Pancreatitis is inflammation of the pancreas and can be acute or chronic. The pancreas is an organ whose job is to secrete enzymes into the gut to help digest food (and also to make insulin). Pancreatitis results from the premature activation of the enzymes. This leads to local damage to the pancreas and can extend systemically.
- Dietary indiscretion - usually eating something fatty; this is by far the most common cause.
- Abdominal trauma
- Drugs - L-asparaginase (chemo drug), potassium bromide, sulfa antibiotics, etc.
Symptoms of pancreatitis include anorexia (not eating/drinking), abdominal pain, often vomiting and diarrhea. There may also be weakness, weight loss and dehydration.
We have often diagnosed pancreatitis by clinical signs and ruling out other diseases. On blood work, Amylase and/or Lipase may be elevated. We now have a more sensitive test called the cPLI (canine pancreatic lipase immunoreactivity concentration). If this test is positive then pancreatitis is occurring. Abdominal ultrasound is also used to help make the diagnosis.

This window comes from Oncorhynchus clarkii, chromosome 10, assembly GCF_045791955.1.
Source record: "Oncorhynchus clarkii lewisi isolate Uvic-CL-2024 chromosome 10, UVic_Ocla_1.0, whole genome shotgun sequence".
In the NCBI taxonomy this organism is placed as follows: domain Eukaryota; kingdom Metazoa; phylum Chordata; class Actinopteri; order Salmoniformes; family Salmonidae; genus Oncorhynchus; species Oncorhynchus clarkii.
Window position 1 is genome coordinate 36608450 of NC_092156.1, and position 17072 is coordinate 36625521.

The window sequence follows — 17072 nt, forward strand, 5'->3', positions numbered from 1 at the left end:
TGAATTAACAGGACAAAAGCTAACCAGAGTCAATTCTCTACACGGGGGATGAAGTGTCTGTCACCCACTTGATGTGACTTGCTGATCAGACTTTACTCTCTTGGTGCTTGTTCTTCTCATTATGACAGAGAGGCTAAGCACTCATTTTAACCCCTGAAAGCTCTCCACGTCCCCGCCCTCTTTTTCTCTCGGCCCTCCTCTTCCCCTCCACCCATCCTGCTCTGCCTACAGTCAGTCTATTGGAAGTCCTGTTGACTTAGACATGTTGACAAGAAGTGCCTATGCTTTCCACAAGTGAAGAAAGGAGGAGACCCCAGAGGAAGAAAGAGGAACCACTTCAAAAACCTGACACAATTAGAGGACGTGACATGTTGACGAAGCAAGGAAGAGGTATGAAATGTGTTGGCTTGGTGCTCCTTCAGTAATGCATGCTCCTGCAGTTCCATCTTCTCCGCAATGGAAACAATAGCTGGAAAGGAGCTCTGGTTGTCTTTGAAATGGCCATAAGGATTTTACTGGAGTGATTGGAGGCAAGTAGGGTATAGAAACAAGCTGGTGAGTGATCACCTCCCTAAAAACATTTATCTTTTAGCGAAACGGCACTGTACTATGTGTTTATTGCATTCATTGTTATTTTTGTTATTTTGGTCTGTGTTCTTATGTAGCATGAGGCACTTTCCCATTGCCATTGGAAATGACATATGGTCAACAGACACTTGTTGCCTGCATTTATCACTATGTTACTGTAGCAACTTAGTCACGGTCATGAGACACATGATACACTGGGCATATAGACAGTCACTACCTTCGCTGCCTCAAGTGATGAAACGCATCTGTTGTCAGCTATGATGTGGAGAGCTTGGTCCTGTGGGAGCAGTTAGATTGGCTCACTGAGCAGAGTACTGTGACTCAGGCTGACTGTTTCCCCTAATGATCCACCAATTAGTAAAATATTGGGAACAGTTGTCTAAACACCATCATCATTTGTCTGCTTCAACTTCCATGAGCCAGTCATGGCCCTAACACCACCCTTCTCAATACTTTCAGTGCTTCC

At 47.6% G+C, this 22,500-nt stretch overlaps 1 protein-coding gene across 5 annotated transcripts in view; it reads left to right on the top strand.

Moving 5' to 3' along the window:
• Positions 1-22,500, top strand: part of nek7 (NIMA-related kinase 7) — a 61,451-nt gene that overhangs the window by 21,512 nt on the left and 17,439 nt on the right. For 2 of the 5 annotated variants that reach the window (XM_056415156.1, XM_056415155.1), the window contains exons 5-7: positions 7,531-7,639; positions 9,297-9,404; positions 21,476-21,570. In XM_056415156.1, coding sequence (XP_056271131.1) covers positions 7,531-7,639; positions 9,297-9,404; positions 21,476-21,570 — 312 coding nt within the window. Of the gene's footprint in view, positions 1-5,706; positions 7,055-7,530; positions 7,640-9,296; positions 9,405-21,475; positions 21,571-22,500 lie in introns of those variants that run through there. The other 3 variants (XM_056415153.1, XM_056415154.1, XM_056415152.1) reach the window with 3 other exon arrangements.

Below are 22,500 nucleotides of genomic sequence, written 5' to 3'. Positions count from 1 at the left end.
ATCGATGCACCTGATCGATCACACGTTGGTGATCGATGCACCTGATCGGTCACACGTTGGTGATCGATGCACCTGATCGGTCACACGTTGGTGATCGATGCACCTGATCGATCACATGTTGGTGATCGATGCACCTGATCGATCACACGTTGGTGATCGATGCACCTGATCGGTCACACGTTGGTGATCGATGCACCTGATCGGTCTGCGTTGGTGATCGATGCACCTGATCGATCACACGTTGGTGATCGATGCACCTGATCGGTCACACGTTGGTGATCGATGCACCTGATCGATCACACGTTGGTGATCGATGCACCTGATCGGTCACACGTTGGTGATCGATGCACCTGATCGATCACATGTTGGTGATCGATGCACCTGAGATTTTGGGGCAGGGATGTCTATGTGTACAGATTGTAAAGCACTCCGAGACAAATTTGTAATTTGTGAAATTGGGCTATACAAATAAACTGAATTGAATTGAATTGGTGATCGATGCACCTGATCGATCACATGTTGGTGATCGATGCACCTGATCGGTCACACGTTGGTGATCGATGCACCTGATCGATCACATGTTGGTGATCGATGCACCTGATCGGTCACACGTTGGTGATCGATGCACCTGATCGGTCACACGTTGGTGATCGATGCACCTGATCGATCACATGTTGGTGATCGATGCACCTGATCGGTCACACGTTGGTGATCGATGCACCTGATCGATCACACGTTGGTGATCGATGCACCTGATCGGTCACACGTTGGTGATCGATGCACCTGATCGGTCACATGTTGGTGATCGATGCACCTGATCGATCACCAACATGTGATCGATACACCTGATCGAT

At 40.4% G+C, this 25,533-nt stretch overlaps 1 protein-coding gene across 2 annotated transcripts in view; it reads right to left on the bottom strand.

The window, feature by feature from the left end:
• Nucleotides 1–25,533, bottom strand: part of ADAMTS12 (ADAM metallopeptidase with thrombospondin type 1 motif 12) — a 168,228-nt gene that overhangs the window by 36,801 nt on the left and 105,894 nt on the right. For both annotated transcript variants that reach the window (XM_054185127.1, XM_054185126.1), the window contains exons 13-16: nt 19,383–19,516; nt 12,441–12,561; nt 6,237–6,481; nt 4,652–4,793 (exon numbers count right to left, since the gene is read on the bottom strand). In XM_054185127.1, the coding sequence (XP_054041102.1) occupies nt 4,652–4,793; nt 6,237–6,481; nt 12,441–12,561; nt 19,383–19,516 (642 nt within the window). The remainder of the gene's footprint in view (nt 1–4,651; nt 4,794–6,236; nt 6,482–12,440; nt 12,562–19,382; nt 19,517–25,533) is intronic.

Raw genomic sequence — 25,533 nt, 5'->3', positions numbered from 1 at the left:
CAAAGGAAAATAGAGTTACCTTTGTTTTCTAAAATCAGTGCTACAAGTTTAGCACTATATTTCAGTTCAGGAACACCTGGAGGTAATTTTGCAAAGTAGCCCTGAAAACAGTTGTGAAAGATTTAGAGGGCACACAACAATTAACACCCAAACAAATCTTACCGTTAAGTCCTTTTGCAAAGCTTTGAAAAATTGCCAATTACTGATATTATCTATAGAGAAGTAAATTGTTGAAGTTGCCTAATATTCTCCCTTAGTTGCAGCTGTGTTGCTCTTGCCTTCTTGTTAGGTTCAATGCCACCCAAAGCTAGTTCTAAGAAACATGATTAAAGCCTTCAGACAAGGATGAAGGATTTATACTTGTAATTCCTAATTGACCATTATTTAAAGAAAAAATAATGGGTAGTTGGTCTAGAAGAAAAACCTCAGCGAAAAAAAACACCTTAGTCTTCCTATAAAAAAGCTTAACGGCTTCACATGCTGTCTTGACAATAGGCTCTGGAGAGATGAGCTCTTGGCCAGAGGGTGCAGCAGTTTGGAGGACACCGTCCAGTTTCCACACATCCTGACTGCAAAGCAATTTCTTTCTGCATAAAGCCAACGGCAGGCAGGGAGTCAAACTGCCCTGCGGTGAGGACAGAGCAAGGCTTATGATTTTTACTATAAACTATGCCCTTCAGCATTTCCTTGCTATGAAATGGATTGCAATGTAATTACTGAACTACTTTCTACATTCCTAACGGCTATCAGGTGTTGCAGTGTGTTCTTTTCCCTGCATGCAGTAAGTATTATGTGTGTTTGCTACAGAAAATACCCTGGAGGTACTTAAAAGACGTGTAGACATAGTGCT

Treatment is generally supportive with IV fluids being the mainstay of treatment. If the dog is actively vomiting, food may be withheld for the first 12-24 hours. Nausea medicine, pain medicine and sometimes antibiotics are also given. Most cases generally respond well with 2-4 days of treatment.
Pancreatitis is serious and can become a life threatening condition and may progress to other organ disease (liver or kidney failure). However, most patients respond well with aggressive and early treatment.
Avoid human food (unless directed by your vet), especially fatty foods like sausage, bacon, steak, etc. If a dog has repeated episodes, a low fat prescription diet may help prevent recurrence. If the dog is on one of the drugs known to cause pancreatitis then an alternative should be tried.